* Forum on auditor rotation turns contentious
* Watchdog head asks Chamber to defend criticism
* Several speakers warn rotation not good solution
By Dena Aubin
WASHINGTON, March 22 (Reuters) - In the buttoned-down world of corporate auditing, sharp words are rarely heard, but the industry's chief U.S. regulator on Thursday blasted the U.S. Chamber of Commerce in public.
At a forum on whether corporations should be required by regulation to switch auditors every few years, Public Company Accounting Oversight Board Chairman James Doty said the chamber should choose its words more carefully.
Referring to an unsigned letter from the chamber that accused the PCAOB of mission creep, Doty asked David Hirschmann, a senior chamber officer: "Do you want to sign this letter now or do you want to withdraw the letter?
"Can I go to sleep tonight thinking that the chamber is okay with me holding these meetings? Or am I to take away the notion that whatever we do ... we're going to have some letter from the chamber saying we've done too much?"
Hirschmann, a senior vice president at the chamber, was one of the last speakers at a two-day forum on whether to require periodic auditor switching, also known as auditor rotation.
The chamber, which advocates for large business interests on many fronts, had written the PCAOB urging it to withdraw a white paper, or "concept release," that it issued asking for public comment on auditor rotation.
The letter questioned why the PCAOB was spending time on the project. It said "one-size-fits-all mandates do not work."
The Big Four audit firms that dominate auditing - Deloitte , Ernst & Young, KPMG and PwC - oppose rotation, as do many of their large corporate clients.
Rotation would disrupt many long-standing auditor-client relationships, some extending over decades, while also forcing audit firms to spend more money on marketing because they would have to compete vigorously with each other for business.
The audit industry is now largely an oligopoly, say its critics, with the Big Four handling the audits of 497 of the companies listed on the S&P500 index in 2010. The four firms reported combined revenue of more than $100 billion in 2011.
Formed in 2002 under the post-Enron Sarbanes-Oxley accounting and corporate governance reforms, the PCAOB oversees and disciplines the audit firms that review and pass judgment on the financial books of corporations.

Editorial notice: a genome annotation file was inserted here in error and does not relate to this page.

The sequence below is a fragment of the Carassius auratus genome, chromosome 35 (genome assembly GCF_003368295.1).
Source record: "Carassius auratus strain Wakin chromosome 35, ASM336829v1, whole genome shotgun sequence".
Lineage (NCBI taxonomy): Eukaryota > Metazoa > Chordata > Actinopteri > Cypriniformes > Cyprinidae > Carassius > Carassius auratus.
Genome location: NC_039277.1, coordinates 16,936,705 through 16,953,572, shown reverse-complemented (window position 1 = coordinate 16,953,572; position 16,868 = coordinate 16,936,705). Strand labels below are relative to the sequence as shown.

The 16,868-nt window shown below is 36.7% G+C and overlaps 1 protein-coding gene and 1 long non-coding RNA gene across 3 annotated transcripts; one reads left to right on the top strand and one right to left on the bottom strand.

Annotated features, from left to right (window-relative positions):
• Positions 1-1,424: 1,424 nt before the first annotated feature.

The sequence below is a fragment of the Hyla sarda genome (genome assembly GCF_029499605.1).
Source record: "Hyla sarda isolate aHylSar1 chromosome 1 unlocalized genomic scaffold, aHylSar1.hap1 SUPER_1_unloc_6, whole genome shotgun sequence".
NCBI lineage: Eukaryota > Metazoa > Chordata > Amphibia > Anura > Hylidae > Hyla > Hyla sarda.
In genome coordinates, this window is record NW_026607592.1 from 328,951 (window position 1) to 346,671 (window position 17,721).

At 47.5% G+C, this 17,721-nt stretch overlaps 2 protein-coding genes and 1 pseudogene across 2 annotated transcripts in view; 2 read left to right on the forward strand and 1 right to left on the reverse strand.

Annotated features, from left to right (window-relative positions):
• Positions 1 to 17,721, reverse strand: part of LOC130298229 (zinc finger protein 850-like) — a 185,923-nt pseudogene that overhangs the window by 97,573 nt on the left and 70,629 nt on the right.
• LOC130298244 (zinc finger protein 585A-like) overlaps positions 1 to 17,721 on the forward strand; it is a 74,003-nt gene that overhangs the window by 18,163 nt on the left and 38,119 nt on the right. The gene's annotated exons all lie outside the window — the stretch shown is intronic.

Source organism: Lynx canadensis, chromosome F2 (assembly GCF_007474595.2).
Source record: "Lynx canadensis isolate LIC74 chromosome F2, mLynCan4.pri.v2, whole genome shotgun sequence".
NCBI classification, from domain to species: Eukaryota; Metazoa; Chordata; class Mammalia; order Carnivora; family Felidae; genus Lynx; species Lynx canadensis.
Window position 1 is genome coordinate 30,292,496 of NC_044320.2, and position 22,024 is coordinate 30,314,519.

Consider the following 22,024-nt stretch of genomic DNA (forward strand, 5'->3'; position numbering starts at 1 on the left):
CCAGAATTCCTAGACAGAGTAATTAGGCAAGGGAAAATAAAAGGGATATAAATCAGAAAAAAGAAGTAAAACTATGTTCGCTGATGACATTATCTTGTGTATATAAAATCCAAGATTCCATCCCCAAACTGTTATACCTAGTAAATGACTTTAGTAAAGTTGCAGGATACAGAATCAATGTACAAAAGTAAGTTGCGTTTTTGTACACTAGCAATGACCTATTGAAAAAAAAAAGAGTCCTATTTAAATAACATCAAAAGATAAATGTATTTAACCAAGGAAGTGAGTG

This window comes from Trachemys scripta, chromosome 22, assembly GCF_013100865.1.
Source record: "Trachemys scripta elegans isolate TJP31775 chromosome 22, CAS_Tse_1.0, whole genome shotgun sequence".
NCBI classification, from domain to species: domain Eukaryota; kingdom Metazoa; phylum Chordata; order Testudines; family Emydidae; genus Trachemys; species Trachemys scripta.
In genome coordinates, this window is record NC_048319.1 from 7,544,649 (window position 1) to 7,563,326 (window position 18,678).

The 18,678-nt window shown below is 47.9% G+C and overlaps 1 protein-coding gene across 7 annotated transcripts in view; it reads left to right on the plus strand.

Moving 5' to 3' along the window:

The board put the idea of auditor rotation up for debate last August after finding numerous audit deficiencies over the years. The idea is to make auditors more independent and prevent them from getting too close to companies whose books they check.
Hirschmann stood by the Chamber's letter, saying "that is our formal statement for the record."
"What we recommend you do, respectfully, is that you step back from just looking at mandatory rotation," Hirschmann said.
Doty countered that the PCAOB has been looking at other ways of improving audit quality at the two-day forum. He suggested it was important for the PCAOB to look into rotation so it could have input on an issue being considered in other countries.
He said on Wednesday that discussion about the rotation idea would stretch at least into 2013.
Other speakers, including former regulators and board members, also urged the PCAOB not to require rotation, saying it would replace corporate governance and the judgment of board audit committees with a bureaucratic mandate.
If rotation is required, salesmanship would become the most important quality of auditors, former U.S. Securities and Exchange Commission Chairman Roderick Hills said.
"Think of the chaos that mandatory rotation would cause," said Hills, the fourth former SEC chairman to speak at the forum.
Arthur Levitt voiced support for the idea on Wednesday, while Harvey Pitt opposed it and Richard Breeden expressed doubts it would improve objectivity.
Although opposing mandatory rotation, several speakers supported options such as requiring audit committees to put the audit work out for bid after a set number of years.
Former SEC Chief Accountant Donald Nicolaisen said mandatory rotation would be a blunt instrument to deal with independence issues.
"It essentially throws out the good to deal with what are perceived to be bad situations," he added. (Reporting By Dena Aubin; editing by Kevin Drawbaugh and Andre Grenon)